“A lot of people doubted me, my family and my dreams,” Fernandez said. “They kept saying no, that I’m not going to be a professional tennis player, that I should stop and just pursue going to school. I remember one teacher, she told me to stop playing tennis, you will never make it, and just focus on school.

“You know what, I’m just glad that she told me that because every day I have that phrase in my head saying that I’m going to keep going, I’m going to push through, and I’m going to prove to her everything that I’ve dreamed of I’m going to achieve them. -- Greg Garber

Advantage, Raducanu

Two unheralded teenagers, two contrasting runs to the US Open final that have been thrilling and preposterous in equal measure. If Leylah Fernandez has undoubtedly had the tougher path, taking down a succession of big names and heavy hitters in nail-bitingly close encounters, Emma Raducanu's route has been characterised by brutal efficiency.

She has lost 43 games in nine matches over the past three weeks. Only one player has even managed to take five games in one set – Mariam Bolkvadze, in the second round of qualifying. Raducanu has averaged 4.8 games dropped per match – incredibly, a number that has gone down as the tournament has gone on. Only taking the main draw into account, it falls to 4.5 games dropped per match.

The dominant score lines would be impressive enough on their own, but seeing them doled out by a player of Raducanu's inexperience is surreal. The 18-year-old World No.150 is playing her 26th professional tournament and only her seventh following a 16-month hiatus from competition between February 2020 and June 2021. The US Open is just her fourth event at tour level. Thirteen weeks ago, she was ranked No.366. She had never faced a Top 40 player before meeting Belinda Bencic in the quarterfinals. Two rounds later, she's become the first qualifier to reach a Grand Slam final in the Open Era.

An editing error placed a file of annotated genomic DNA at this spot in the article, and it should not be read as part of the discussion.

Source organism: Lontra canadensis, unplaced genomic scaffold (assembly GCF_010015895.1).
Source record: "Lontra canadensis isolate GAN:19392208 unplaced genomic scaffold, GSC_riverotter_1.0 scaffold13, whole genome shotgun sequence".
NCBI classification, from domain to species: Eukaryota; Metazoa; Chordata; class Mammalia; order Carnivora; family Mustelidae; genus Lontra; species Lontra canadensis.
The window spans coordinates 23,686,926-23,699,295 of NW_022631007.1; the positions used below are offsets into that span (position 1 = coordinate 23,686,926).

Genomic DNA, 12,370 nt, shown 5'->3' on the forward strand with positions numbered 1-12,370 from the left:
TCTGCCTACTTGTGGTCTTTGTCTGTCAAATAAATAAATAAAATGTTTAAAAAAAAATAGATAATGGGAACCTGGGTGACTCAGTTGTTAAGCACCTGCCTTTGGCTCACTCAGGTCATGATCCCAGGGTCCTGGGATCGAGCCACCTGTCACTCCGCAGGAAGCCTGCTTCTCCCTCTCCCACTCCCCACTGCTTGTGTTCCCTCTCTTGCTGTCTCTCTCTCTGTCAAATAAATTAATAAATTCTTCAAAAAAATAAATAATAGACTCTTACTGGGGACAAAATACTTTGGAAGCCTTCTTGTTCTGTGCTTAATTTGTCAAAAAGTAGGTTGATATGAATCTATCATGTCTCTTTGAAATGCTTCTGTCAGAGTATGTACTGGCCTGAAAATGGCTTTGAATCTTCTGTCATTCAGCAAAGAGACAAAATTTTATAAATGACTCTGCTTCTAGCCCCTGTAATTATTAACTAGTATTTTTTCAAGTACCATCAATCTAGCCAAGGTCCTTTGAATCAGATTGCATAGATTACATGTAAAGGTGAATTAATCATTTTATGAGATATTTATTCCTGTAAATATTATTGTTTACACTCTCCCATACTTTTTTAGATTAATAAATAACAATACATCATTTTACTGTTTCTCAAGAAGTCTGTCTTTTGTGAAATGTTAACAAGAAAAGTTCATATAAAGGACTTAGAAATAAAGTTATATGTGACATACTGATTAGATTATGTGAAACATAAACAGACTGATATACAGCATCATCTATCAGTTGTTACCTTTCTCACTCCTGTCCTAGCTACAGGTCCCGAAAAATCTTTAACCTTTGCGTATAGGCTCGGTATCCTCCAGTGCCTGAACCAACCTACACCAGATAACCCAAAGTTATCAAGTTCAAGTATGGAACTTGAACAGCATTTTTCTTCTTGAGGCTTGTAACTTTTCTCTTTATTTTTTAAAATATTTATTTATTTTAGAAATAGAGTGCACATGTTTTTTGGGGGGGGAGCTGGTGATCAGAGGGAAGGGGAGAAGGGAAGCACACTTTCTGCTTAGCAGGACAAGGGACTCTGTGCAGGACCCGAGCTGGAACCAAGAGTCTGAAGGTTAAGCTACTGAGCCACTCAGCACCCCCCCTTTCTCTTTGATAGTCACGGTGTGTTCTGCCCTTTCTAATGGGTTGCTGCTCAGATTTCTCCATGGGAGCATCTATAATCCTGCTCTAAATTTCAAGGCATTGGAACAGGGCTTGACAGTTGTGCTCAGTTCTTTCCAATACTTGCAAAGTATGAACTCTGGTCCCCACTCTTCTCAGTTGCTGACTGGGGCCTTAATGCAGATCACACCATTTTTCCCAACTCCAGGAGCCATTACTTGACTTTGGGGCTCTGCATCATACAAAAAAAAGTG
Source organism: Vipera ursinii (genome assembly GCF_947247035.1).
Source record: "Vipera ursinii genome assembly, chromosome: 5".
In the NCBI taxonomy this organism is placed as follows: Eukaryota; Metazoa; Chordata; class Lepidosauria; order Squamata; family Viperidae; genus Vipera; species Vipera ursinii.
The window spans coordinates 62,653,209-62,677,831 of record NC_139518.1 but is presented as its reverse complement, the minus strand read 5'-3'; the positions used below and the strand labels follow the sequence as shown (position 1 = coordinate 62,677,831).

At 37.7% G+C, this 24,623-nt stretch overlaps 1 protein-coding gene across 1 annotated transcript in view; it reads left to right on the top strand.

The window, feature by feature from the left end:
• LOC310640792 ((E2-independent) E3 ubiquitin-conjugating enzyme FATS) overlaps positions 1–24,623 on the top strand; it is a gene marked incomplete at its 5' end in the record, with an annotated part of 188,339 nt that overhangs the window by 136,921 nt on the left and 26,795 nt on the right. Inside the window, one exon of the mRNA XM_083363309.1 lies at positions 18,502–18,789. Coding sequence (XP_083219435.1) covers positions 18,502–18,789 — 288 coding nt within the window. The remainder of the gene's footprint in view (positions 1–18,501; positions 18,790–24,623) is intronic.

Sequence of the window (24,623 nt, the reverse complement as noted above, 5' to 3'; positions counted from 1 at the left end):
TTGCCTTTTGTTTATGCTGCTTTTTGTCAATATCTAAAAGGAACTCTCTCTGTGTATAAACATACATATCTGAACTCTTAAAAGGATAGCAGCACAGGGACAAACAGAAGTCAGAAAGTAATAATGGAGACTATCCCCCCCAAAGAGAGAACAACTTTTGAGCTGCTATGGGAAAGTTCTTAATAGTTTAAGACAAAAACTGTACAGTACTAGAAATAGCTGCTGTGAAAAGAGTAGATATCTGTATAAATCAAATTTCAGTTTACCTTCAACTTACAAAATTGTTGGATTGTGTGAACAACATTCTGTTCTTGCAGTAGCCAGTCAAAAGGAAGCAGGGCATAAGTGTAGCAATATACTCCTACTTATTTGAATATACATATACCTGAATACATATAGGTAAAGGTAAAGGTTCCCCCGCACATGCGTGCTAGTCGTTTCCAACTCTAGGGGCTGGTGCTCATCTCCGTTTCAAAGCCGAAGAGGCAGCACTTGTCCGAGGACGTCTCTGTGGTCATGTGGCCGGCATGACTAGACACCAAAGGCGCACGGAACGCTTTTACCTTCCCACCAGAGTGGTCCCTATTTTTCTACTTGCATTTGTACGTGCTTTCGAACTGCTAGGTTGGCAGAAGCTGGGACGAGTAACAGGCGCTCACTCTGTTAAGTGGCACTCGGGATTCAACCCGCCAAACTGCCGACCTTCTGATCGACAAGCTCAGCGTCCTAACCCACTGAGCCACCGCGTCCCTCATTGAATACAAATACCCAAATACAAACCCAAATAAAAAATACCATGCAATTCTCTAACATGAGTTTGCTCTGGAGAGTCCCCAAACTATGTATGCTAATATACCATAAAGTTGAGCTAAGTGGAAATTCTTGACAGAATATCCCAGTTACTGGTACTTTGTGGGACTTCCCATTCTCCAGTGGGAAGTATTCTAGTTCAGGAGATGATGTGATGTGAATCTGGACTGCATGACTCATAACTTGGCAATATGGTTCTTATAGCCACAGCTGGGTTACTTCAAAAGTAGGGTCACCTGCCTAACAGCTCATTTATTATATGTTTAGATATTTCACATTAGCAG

What on earth is happening here? Superb court sense, tactical intelligence and scoreboard management. Raducanu is able to keep her opponents off balance through mixing and disguising multiple lines of attack. And while her matches are closer than the score lines suggest, Raducanu has a knack for winning the big points. In her three most recent rounds, she has saved 19 out of a combined 21 break points against Shelby Rogers, Bencic and Maria Sakkari.

All of this means that Raducanu has one potentially important edge over Fernandez. Despite playing three more matches than the Canadian, she has spent over an hour less on court. Their shared history also favours Raducanu. Both born in 2002, the pair have been competing at the same tournaments since their U12 days – but Raducanu won their only contest 6-2, 6-4 in the second round of the 2018 Wimbledon junior competition. 

And perhaps most importantly, the Briton gives every indication of enjoying the ridiculous, improbable nature of her New York adventure for what it is. Minutes after winning her semifinal over Sakkari, she was asked by Rennae Stubbs in her on-court interview about dealing with expectations. Without missing a beat and seemingly amused by the very idea, Raducanu responded: "Is there expectation? I mean, technically I'm a qualifier, so there's no pressure on me." -- Alex Macpherson